Want to take a couple of classes that will help you get better at client development? Suppose I told you that the two I would take would be Creative Writing and Drawing. What would your reaction be? My guess is that you would wonder what in the world either of those courses has to do with client development. The answer is those two courses will better enable you to see the big picture and better enable you to be empathetic and understand your clients’ points of view.
I have been thinking about this for almost a year. I had read “Making Rain” by Andrew Sobel a few years ago. Then about a year ago I read “A Whole New Mind” by Daniel Pink. Both books in their own way focused on the importance of synthesis or symphony. As lawyers we are taught to analyze things. Synthesis or symphony is about how well you assimilate the pieces of information affecting your client to see the bigger picture. Daniel Pink attended a week long class in New York “Drawing on the Right Side of the Brain.” http://www.drawright.com/
I look back now and realize that some of the best efforts I have made at client development came from assimilating pieces of information affecting my clients and seeing the bigger picture. Here are three examples:
1. In 1982 Congress enacted a statute funding highway construction that also quadrupled the required amount that was required to be expended with Disadvantaged Business Enterprises. Unfortunately there were not enough of those firms with resources and experience to do the construction and even though the program was supposed to be goal based it was a quota in most states. In early 1983 I wrote a guide for contractors on how to comply with the new law and thereafter I made presentations all over the country.
2. For many years highway construction was funded by the gas tax. Also, federal and state statutes required contracts for highway construction be awarded to the low bidder. In the early 90s the Federal Highway Administration asked Congress for legislation that would enable “experimental” construction practices including design-build and public private financing of road construction. I knew this was the first step towards changing funding and the process to construct highways, so I wrote two guides and made presentations throughout the country on design-build and public-private financing.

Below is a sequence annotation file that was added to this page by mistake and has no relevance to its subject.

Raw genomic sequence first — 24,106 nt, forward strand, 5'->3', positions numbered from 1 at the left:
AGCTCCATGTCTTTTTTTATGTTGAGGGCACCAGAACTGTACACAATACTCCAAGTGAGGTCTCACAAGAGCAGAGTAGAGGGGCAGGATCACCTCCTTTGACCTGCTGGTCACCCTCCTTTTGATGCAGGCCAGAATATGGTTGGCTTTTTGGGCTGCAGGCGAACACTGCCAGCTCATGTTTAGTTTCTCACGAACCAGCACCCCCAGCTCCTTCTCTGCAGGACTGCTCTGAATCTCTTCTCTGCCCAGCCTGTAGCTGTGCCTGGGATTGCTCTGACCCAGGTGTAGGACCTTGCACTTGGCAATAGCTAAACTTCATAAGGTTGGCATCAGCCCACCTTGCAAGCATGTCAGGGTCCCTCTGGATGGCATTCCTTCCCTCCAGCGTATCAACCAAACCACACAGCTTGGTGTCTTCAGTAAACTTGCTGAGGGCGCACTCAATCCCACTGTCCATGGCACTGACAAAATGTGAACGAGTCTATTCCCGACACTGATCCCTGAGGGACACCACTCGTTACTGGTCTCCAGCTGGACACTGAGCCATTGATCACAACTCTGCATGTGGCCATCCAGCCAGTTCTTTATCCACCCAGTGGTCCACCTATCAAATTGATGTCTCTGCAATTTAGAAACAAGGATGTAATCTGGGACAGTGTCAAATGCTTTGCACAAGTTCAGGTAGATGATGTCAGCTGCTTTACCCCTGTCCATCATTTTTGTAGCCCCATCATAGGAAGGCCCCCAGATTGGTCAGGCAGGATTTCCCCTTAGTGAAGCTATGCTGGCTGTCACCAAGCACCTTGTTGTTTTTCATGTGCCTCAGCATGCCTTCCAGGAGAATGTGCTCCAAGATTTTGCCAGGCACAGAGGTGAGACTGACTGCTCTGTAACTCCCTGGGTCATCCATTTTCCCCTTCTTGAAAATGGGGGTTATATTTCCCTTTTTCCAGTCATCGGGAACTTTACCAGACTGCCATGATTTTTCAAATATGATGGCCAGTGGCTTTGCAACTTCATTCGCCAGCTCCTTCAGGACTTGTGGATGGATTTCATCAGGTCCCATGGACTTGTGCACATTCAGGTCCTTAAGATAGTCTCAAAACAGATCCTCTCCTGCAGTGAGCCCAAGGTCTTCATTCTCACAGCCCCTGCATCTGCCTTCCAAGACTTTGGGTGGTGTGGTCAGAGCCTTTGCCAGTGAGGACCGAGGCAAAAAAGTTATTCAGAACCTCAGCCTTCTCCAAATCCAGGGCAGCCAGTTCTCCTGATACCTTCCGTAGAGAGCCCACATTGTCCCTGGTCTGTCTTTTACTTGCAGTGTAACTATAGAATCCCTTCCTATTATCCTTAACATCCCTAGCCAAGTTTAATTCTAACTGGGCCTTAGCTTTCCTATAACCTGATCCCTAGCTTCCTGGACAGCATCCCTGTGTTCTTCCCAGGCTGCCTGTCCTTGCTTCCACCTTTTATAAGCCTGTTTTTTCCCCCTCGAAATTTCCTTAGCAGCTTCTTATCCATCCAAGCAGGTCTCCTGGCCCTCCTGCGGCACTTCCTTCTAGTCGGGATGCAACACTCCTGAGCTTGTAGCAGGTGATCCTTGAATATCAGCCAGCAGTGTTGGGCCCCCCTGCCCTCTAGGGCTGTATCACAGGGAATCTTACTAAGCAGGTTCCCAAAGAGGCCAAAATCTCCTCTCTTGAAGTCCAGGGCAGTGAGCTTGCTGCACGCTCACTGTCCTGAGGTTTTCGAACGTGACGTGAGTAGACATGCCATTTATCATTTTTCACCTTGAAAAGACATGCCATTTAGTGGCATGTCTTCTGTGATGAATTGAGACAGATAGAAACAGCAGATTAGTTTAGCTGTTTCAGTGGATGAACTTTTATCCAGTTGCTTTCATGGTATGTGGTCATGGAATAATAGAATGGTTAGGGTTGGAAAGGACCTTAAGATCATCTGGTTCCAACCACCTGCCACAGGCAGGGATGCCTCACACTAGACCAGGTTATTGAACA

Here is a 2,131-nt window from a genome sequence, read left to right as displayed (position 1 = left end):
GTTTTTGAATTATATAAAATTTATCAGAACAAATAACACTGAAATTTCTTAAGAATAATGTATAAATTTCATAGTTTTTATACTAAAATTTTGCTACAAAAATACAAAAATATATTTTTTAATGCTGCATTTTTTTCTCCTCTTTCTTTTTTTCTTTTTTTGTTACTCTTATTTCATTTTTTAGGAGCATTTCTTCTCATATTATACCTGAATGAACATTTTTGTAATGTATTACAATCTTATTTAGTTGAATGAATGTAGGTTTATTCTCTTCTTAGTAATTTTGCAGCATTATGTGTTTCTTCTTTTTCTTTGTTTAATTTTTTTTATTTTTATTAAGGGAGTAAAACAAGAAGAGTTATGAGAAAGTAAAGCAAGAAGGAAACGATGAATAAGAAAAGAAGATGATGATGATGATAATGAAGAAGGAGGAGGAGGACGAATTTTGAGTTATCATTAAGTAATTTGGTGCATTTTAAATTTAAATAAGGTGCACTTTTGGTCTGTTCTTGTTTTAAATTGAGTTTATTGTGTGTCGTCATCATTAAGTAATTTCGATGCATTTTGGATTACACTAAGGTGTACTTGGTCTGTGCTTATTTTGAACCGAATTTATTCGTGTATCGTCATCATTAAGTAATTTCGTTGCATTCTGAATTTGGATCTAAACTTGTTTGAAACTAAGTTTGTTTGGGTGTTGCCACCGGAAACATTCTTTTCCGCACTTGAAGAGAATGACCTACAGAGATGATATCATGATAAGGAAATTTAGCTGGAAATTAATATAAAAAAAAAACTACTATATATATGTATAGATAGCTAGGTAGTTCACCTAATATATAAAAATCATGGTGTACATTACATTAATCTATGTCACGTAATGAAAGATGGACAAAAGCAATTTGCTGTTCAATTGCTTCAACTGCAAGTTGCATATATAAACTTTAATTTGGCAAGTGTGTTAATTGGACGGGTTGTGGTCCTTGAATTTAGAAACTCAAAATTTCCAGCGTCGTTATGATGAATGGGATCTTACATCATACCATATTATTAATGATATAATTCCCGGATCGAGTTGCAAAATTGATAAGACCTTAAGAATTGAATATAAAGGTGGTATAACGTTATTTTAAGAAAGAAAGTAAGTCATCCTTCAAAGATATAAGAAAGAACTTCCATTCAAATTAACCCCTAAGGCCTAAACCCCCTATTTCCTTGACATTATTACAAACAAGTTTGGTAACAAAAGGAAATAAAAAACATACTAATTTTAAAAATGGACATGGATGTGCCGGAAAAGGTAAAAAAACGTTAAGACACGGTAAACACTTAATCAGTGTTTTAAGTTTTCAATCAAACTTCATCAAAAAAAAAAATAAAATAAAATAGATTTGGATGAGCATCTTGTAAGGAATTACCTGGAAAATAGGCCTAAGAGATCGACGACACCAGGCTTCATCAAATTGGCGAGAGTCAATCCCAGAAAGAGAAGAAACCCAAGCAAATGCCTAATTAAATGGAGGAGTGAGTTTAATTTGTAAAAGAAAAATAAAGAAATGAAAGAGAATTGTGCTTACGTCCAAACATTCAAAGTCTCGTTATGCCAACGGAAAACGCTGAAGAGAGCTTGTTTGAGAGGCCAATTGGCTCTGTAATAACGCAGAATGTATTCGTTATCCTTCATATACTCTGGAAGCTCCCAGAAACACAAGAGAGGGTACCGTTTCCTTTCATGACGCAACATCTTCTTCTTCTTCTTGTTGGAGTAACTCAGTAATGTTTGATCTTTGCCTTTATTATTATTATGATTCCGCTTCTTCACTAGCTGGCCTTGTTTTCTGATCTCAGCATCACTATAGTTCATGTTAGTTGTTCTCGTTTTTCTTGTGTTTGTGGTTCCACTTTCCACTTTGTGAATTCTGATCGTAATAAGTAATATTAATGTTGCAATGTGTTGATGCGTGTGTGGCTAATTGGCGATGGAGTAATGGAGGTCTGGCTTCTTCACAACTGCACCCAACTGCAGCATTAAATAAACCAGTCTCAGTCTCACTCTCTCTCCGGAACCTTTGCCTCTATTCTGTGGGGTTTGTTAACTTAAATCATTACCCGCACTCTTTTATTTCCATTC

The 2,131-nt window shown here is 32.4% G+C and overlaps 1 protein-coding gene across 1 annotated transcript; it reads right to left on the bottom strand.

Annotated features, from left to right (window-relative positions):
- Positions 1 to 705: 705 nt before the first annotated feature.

3. When Enron and WorldCom became news, I decided that the construction industry would face increased scrutiny and investigations. I wrote about corporate ethics and compliance and made presentations throughout the country. Sure enough, investigations, indictments, convictions and fines rose dramatically and ultimately contractors doing business with the federal government were required to have ethics programs.
A few months ago I also read a Harvard Business Review Blog http://conversationstarter.hbsp.com/2008/04/the_mfa_is_the_new_mba_1.html
and listened to a Harvard Business Review Podcast on MFA being the new MBA http://blogs.bnet.com/intercom/?p=1771.
Katherine Bell posted the Blog and was interviewed in the Podcast. She had left the business world for a time to study creative writing. She says she learned persuasion and empathy from writing fiction. She also mentions four lessons that she believes MBAs can learn from MFAs. I believe lawyers could learn these also:
1. How to take criticism.
2. What motivates people.
3. How to engage your audience.
4. When to let go of good ideas.
If you want to start thinking about the big picture, think about what is going on in the world and how it impacts your clients. More specifically, read your clients’ industry publications and attend your clients’ industry meetings.